|Tenants who need to move because of domestic or sexual violence or abuse can now give their landlords just 28 days’ notice.
This month’s On the Radar outlines when and how tenants can use this new option.
Who can use the new 28-day notice
These recent changes to the Residential Tenancies Act apply to tenants who normally must give 60 days’ notice to move at the end of a rental period or the end of their lease.
These tenants can use the new Form N15 to give 28 days’ notice at any time, if they or a child living with them have “experienced violence or another form of abuse”.
The tenant must also tell their landlord they’re in this situation using either:
The Tenant’s Statement tells the landlord that the tenant or a child living with them may be at risk of harm or injury by continuing to live in the rental unit. The law includes 2 types of risk.
The first type of risk is because the tenant or their child:
- has been harmed or their property has been damaged
- has been held against their will
- fears for their safety
This risk must be caused by any of the following people:
- the tenant’s spouse or former spouse
- someone the tenant lives with or has lived with in a marriage-like relationship
- someone the tenant is dating or used to date
- someone living in the rental unit who is related to the tenant or their child
The second type of risk is because the tenant or their child has been a victim of sexual violence by anyone.
This includes psychological violence or abuse, sexual harassment, stalking, voyeurism, and sexual exploitation. It also includes threats and attempts.
The Tenant’s Statement does not tell the landlord which situation applies, who the abuser is, or whether the victim is the tenant or their child.
And the tenant does not have to give the landlord any other information about their situation.
Instead of the Tenant’s Statement, the tenant can give the landlord a copy of a peace bond or restraining order against a person on the list above.
But it can take time to get one of these kinds of orders and they include information that the tenant might not want their landlord to have.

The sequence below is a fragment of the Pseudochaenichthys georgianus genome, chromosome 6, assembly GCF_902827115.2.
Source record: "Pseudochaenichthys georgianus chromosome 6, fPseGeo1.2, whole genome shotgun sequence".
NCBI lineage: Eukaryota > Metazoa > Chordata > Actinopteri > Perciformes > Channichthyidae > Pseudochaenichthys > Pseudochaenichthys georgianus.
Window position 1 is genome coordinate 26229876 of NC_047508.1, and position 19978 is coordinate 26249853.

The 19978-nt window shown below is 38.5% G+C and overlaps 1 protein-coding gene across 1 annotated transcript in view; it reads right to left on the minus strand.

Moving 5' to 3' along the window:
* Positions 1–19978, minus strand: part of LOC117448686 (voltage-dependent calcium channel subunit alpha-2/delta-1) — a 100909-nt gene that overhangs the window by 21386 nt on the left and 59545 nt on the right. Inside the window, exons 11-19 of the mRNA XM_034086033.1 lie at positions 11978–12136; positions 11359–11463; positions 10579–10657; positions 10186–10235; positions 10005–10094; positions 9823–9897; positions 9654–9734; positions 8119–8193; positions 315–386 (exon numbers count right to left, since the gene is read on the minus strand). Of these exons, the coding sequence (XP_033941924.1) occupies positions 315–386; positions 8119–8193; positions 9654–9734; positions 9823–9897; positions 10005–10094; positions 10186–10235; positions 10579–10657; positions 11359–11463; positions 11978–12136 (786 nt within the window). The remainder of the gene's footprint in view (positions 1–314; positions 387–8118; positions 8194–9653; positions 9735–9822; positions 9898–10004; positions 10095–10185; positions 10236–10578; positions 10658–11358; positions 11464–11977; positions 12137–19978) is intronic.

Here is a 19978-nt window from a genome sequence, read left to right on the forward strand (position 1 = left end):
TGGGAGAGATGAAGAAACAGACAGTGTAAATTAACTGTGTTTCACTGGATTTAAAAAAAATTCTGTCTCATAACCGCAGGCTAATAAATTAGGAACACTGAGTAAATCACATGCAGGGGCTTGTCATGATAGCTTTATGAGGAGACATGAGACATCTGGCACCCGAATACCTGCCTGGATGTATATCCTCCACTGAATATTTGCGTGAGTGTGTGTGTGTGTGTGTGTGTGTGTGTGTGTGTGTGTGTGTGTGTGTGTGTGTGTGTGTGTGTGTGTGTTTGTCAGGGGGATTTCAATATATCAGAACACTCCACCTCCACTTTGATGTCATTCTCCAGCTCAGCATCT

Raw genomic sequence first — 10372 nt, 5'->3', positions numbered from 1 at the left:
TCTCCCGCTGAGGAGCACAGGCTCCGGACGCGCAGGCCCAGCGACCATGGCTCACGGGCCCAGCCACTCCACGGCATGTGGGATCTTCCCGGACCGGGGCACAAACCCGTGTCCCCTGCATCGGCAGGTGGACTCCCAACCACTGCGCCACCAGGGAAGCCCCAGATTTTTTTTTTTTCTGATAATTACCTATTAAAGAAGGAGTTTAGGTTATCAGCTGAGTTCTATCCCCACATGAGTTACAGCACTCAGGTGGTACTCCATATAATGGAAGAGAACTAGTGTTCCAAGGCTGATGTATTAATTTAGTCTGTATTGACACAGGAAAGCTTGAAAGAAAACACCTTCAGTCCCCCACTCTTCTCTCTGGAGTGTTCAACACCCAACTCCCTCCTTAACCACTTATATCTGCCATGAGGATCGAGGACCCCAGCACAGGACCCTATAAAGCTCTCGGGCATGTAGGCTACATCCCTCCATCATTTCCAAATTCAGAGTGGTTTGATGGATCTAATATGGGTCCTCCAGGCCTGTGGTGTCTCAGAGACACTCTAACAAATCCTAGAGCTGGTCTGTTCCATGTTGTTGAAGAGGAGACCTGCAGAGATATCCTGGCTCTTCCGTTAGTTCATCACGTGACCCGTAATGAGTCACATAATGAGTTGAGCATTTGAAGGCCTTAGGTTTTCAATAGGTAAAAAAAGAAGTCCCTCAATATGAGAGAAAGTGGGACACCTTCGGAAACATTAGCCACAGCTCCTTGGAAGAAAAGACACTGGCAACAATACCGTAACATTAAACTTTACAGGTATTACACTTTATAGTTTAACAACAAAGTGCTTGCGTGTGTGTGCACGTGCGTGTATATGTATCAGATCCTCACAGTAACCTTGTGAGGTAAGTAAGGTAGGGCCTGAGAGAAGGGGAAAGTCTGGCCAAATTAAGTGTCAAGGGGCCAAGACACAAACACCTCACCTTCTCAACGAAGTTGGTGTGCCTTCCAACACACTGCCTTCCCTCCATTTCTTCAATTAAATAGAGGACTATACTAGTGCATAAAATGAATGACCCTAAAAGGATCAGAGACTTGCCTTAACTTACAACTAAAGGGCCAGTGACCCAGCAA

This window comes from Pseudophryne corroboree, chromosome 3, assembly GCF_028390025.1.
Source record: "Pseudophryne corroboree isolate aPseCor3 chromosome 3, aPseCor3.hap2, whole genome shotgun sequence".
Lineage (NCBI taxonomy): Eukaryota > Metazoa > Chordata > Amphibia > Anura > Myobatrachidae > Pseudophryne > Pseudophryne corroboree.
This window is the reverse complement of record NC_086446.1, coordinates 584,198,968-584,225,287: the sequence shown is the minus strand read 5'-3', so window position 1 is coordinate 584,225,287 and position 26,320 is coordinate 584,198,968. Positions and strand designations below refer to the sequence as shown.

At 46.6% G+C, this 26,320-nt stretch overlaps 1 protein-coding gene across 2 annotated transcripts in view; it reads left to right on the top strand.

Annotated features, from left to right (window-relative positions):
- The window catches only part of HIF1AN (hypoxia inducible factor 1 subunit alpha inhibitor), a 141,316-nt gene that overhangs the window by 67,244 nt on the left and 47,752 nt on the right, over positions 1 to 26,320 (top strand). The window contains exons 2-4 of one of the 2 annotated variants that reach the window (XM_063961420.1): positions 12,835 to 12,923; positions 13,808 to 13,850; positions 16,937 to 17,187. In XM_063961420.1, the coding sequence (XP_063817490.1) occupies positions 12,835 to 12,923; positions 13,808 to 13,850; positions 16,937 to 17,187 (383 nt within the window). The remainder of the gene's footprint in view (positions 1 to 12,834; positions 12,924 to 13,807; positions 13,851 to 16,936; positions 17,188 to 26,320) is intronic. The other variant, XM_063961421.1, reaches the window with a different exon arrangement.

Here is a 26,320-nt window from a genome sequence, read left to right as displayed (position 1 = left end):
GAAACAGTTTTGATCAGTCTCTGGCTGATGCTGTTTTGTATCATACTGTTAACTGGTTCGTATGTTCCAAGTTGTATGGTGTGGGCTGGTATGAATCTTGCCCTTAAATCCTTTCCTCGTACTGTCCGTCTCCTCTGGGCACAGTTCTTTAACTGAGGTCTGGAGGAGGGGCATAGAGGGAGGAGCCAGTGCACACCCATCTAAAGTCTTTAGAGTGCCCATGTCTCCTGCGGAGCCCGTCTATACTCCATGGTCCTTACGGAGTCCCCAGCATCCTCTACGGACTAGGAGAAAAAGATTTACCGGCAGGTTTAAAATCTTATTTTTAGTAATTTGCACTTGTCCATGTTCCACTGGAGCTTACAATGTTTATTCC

Protecting the tenant’s privacy
The landlord and their staff must keep any papers that the tenant gives them completely confidential. They can’t tell anyone, including any other tenants in the unit.
And until the tenant moves out, the landlord is not allowed to advertise the unit in a way that could identify the unit or the tenant.
There are also ways that a tenant can protect their privacy if they go online to download forms or look for information about moving.
How to give 28 days’ notice
Along with the Tenant’s Statement or court order, the tenant must also give the landlord a Form N15 – Tenant’s Notice to End my Tenancy Because of Fear of Sexual or Domestic Violence and Abuse.
There’s information about the process on the Form N15, so it’s important for tenants to read it carefully before filling it out.
Other tenants in the unit
If there are other tenants in the rental unit, the tenant might choose to tell some or all of them what’s happening.
But the tenant should be careful only to tell people they trust. The law says the landlord must keep the information confidential. But this does not apply to roommates or neighbours.
If the tenant tells any of the other tenants and they also want to move out by the same date, the tenant can give them the option of signing the Form N15.
If the remaining tenants don’t sign it, they can continue to live in the unit or end the lease early by giving 60 days’ notice all together.
Tenants in subsidized housing
Tenants who have rent subsidies or are in rent-geared-to-income (RGI) units could lose their subsidy by moving out.
In some cases, they might qualify to be “fast-tracked” to get another unit. But if not, they might have to wait years for another subsidized unit.
Tenants in this situation might want to talk to their housing provider about their options.
Getting legal help
Tenants may be dealing with criminal, family, or child protection issues, related to the violence or abuse.
So, it can be important for them to get legal advice about how their rental situation might affect, or be affected by, these other issues.